An Interview with Marguerite Kaye

The writer talks historical fiction, Victorian England, and collaborating with a real-life duchess.


Her Heart for a Compass, which came out last week, was the most anticipated royal historical novel of the year. Authored by Sarah, Duchess of York, in collaboration with Marguerite Kaye, the story is a fictional account of the life of the duchess’ great-great-great-aunt Lady Margaret Montagu Douglas Scott, who was a close acquaintance of Queen Victoria. The book is Ferguson’s first adult novel. The Scottish Kaye, however, is an award-winning romance author of more than 50 books.  

Her Heart for a Compass is one of the hottest books of the year. How did your collaboration with the duchess come about?

My U.K. publisher, Mills & Boon, recommended me to the duchess as a possible collaborator. I got a call from my editor completely out of the blue asking if I would be interested in the project, and though at that point I knew very little about the story, I, of course, said “yes.” When the duchess and I met in person to discuss the project, we immediately hit it off. For me, establishing rapport was the most important thing, and happily, the duchess felt exactly the same. It was vital, we agreed at that very first meeting, that we understood each other, that we [were] open and honest throughout the writing process, and maybe most importantly, that we [had] fun.

Did you and the duchess start with a germ of a plot or a single character?

Lady Margaret Montagu Douglas Scott is the second daughter of the Duchess of York’s great-great-great grandparents, the Duke and Duchess of Buccleuch. The Duchess of York became fascinated by her when researching her own ancestry some time ago. When she could find next to nothing about the real Margaret, the duchess became determined to find a way to tell her story — to write the invisible woman into history. So, when we started writing, the duchess had a really vivid and clear idea of who her heroine was and of the emotional journey she would take. She also had quite a strong idea about the physical journey Margaret would make.

Margaret’s story moves from the drawing rooms of Queen Victoria’s court and grand country houses in Scotland and England to the slums of London and the bustle of New York. What was her motivation to break the mold of her heritage and forge her own path?

Margaret was born into one of the most powerful and influential families of the day. Her mother was a lady in waiting to Queen Victoria, and her father was a friend of Prince Albert, the owner of vast estates in Scotland and England, and a leading philanthropist. The daughter of such a family would be expected to conform to the rules of court and high society with one purpose — to marry well and produce the next generation. But our heroine was a feisty young woman who wanted to live life on her own terms. She wanted to have a purpose in life and see and experience the world outside the bubble of high society. She wanted to use her incredible privilege to serve others. Margaret was essentially an independent woman, and that was a very hard thing for any young woman to achieve in the high Victorian age. This book is primarily a coming-of-age novel with the focus on Margaret’s journey, literal and emotional.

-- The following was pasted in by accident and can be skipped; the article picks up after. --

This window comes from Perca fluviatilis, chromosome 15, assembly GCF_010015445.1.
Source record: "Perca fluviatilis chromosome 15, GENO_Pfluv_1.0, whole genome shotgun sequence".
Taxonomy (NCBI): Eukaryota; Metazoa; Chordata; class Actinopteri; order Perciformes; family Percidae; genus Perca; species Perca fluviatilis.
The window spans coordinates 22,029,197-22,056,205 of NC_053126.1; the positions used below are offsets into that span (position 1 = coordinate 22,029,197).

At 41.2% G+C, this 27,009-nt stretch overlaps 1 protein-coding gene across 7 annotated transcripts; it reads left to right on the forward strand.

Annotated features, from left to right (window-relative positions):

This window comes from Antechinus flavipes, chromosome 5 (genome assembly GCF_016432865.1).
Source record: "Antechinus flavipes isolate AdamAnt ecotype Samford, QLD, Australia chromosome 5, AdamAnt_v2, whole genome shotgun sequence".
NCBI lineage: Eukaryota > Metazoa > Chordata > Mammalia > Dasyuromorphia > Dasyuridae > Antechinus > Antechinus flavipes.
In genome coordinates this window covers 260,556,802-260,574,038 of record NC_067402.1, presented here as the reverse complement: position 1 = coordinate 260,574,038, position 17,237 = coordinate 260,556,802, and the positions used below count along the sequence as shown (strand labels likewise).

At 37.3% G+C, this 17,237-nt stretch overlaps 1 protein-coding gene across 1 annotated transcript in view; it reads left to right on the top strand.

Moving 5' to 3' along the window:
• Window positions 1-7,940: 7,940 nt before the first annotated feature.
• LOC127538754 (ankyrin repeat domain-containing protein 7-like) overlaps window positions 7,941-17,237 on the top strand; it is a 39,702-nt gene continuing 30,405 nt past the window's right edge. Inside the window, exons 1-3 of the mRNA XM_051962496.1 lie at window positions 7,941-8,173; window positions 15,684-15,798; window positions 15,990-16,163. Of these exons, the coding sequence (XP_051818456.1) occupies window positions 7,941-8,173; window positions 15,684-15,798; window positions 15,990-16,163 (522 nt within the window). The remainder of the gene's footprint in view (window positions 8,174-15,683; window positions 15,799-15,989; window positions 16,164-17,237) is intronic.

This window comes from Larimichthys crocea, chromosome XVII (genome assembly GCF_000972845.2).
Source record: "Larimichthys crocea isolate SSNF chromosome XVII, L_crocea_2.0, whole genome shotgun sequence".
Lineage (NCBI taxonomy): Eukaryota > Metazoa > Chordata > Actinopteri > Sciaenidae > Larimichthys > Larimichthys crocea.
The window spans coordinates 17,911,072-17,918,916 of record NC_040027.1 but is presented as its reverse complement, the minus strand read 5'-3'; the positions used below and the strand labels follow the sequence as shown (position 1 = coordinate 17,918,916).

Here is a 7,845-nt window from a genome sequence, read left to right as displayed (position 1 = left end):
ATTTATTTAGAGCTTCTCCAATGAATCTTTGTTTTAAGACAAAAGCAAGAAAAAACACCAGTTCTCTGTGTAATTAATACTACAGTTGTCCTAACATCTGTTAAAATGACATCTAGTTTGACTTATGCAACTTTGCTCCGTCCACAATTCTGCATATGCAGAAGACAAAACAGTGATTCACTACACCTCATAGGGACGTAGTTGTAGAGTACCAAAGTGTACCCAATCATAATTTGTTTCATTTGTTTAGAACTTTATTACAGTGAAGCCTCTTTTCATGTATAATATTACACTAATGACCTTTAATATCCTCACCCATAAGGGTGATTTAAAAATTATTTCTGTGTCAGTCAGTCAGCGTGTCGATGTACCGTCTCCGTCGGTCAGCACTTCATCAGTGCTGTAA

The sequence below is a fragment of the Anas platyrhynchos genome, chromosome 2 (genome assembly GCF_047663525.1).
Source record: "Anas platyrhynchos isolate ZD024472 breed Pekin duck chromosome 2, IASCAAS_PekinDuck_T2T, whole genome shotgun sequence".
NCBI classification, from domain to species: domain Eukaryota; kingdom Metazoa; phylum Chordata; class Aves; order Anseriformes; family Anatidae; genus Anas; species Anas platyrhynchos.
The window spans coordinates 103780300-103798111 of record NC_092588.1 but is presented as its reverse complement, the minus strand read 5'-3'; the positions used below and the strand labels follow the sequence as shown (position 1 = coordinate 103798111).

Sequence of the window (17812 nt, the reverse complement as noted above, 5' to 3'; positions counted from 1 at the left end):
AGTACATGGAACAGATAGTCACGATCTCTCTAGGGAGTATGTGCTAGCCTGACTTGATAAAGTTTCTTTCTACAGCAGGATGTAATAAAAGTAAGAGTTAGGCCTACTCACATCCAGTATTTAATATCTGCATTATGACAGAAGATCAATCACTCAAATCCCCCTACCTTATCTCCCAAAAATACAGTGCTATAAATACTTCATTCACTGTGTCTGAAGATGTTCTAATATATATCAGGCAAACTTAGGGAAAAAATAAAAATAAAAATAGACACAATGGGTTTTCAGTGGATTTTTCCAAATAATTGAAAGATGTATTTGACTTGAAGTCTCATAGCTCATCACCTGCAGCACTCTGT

Did you and the duchess do all the research for the book, or did you work with other researchers?

There’s a massive amount of history in this book — the duchess and I are both history geeks. I did a huge amount of reading, as you can see from my Goodreads list. In addition, we had two fantastic researchers to help us who fact-checked everything and clarified who was where and when in terms of the real characters. They also helped us with maps and planning some of the travel details. In the process, they turned up some fantastic, colorful characters, some of whom were crying out to be put on the page. Lewis Strange Wingfield, Lord Powerscourt’s brother, is one of those. He is one of those historical characters that you simply couldn’t make up — an actor, an artist, and a man who loved to be anything other than who he was. It was our researchers who brought in American writers Mary Louise Booth, the first editor of Harper’s Bazaar, and Jenny June, the columnist, both of whom played a key role in Margaret’s development.

I am always fascinated by how co-authors work together. How did your work partnership come about?

We started out with some face-to-face sessions, and the plan was to continue on in that manner, but then lockdown happened. We used WhatsApp, email, and a lot of phone calls instead, spending untold hours talking and working and reworking every aspect of the story. The pandemic forcing us to work like this was an escape from reality and actually brought us much closer together. The duchess and I have become close friends now, touching base just to say good morning most days.

Do you and the duchess have other joint projects planned?

I can reveal that we are already working on a new project together. I can’t say much more yet, but it will be another period drama and will build on the world we’ve created for Her Heart for a Compass.

What’s next for you?

The Earl Who Sees Her Beauty, the first in my Victorian series, Revelations of the Carstairs Sisters, will be released by Harlequin Mills & Boon in October. The series focuses on the “invisible” woman theme which runs through Her Heart for a Compass, and there is, with the duchess’ permission, a fun tribute to her: a secondary character called Sarah who gets her own romance.

Keira Soleore writes for Booklist, BookPage, Foreword Reviews, and the International Examiner.

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